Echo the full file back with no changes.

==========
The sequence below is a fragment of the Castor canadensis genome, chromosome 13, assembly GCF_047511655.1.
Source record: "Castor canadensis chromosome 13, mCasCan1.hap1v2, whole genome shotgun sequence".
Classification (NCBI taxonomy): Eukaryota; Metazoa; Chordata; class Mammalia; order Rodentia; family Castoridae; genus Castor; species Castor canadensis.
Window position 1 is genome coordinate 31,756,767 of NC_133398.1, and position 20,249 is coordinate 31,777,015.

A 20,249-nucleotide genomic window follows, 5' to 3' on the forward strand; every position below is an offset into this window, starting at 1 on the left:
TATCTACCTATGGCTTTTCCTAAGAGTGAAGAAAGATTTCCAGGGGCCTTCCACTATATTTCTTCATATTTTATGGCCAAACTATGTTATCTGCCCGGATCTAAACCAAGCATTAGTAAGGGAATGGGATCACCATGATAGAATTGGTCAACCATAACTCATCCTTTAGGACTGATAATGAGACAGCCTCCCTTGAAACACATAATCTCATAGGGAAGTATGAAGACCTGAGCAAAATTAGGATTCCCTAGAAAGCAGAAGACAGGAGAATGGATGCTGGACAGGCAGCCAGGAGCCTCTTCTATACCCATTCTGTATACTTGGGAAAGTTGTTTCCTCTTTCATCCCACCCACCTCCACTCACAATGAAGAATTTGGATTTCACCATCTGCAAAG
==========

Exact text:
The sequence below is a fragment of the Castor canadensis genome, chromosome 13, assembly GCF_047511655.1.
Source record: "Castor canadensis chromosome 13, mCasCan1.hap1v2, whole genome shotgun sequence".
Classification (NCBI taxonomy): Eukaryota; Metazoa; Chordata; class Mammalia; order Rodentia; family Castoridae; genus Castor; species Castor canadensis.
Window position 1 is genome coordinate 31,756,767 of NC_133398.1, and position 20,249 is coordinate 31,777,015.

A 20,249-nucleotide genomic window follows, 5' to 3' on the forward strand; every position below is an offset into this window, starting at 1 on the left:
TATCTACCTATGGCTTTTCCTAAGAGTGAAGAAAGATTTCCAGGGGCCTTCCACTATATTTCTTCATATTTTATGGCCAAACTATGTTATCTGCCCGGATCTAAACCAAGCATTAGTAAGGGAATGGGATCACCATGATAGAATTGGTCAACCATAACTCATCCTTTAGGACTGATAATGAGACAGCCTCCCTTGAAACACATAATCTCATAGGGAAGTATGAAGACCTGAGCAAAATTAGGATTCCCTAGAAAGCAGAAGACAGGAGAATGGATGCTGGACAGGCAGCCAGGAGCCTCTTCTATACCCATTCTGTATACTTGGGAAAGTTGTTTCCTCTTTCATCCCACCCACCTCCACTCACAATGAAGAATTTGGATTTCACCATCTGCAAAG